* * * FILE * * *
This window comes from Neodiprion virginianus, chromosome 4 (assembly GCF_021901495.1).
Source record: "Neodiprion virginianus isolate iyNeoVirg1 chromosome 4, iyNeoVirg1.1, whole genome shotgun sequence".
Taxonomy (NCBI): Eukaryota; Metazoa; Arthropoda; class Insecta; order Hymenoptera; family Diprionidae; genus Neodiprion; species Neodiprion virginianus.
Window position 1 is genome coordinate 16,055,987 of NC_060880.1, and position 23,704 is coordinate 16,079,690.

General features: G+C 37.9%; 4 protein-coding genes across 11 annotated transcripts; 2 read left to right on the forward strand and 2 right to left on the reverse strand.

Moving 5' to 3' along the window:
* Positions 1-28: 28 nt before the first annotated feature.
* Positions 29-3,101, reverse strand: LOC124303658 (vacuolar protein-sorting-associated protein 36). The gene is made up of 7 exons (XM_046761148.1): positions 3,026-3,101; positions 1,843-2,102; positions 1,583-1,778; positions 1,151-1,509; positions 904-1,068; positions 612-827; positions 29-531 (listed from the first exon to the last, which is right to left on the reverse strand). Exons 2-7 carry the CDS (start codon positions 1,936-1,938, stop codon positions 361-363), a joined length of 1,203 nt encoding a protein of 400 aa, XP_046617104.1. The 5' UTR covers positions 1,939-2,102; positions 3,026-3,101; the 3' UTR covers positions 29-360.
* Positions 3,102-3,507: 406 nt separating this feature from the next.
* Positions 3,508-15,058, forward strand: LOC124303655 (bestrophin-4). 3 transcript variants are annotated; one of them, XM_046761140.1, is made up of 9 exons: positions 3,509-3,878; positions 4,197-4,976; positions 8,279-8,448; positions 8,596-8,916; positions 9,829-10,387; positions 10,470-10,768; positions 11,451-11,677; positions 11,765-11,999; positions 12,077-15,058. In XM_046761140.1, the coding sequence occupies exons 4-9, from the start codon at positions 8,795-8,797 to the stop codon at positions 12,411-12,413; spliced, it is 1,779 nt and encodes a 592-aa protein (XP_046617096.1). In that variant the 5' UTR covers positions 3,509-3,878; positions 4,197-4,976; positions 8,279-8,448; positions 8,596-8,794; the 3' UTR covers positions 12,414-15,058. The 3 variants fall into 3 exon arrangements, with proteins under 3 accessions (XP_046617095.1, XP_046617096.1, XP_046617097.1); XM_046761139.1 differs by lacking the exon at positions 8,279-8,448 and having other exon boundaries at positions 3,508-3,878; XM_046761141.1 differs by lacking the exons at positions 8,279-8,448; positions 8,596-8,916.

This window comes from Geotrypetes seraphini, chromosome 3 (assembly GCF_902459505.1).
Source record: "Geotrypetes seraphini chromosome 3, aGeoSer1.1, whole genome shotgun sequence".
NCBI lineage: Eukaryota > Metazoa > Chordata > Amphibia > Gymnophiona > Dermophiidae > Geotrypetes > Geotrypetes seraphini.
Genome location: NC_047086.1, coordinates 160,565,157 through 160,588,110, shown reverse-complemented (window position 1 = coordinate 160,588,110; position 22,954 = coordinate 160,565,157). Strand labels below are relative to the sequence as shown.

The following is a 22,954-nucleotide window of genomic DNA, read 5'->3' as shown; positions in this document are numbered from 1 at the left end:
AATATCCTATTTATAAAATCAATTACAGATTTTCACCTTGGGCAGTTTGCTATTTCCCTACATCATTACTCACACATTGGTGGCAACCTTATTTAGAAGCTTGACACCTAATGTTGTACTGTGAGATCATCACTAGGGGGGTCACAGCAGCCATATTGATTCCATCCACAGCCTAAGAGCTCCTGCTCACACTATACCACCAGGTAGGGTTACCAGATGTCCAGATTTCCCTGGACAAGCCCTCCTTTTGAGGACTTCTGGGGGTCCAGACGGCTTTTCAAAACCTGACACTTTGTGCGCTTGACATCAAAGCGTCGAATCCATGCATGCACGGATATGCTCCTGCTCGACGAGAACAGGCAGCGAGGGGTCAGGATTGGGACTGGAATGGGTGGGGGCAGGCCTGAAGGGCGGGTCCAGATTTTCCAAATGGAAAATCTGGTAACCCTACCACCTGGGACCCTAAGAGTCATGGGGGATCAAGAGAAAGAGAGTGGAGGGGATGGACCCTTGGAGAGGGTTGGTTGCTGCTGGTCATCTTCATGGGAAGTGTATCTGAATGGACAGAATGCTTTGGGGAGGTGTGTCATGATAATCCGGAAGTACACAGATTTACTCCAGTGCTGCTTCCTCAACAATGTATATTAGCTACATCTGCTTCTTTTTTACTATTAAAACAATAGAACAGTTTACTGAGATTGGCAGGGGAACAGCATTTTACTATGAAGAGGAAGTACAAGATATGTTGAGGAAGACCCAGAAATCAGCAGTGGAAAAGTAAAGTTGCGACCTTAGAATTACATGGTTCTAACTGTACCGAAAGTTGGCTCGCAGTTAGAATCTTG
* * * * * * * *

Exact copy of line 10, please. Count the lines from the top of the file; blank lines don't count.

* Positions 3,508-15,058, forward strand: LOC124303655 (bestrophin-4). 3 transcript variants are annotated; one of them, XM_046761140.1, is made up of 9 exons: positions 3,509-3,878; positions 4,197-4,976; positions 8,279-8,448; positions 8,596-8,916; positions 9,829-10,387; positions 10,470-10,768; positions 11,451-11,677; positions 11,765-11,999; positions 12,077-15,058. In XM_046761140.1, the coding sequence occupies exons 4-9, from the start codon at positions 8,795-8,797 to the stop codon at positions 12,411-12,413; spliced, it is 1,779 nt and encodes a 592-aa protein (XP_046617096.1). In that variant the 5' UTR covers positions 3,509-3,878; positions 4,197-4,976; positions 8,279-8,448; positions 8,596-8,794; the 3' UTR covers positions 12,414-15,058. The 3 variants fall into 3 exon arrangements, with proteins under 3 accessions (XP_046617095.1, XP_046617096.1, XP_046617097.1); XM_046761139.1 differs by lacking the exon at positions 8,279-8,448 and having other exon boundaries at positions 3,508-3,878; XM_046761141.1 differs by lacking the exons at positions 8,279-8,448; positions 8,596-8,916.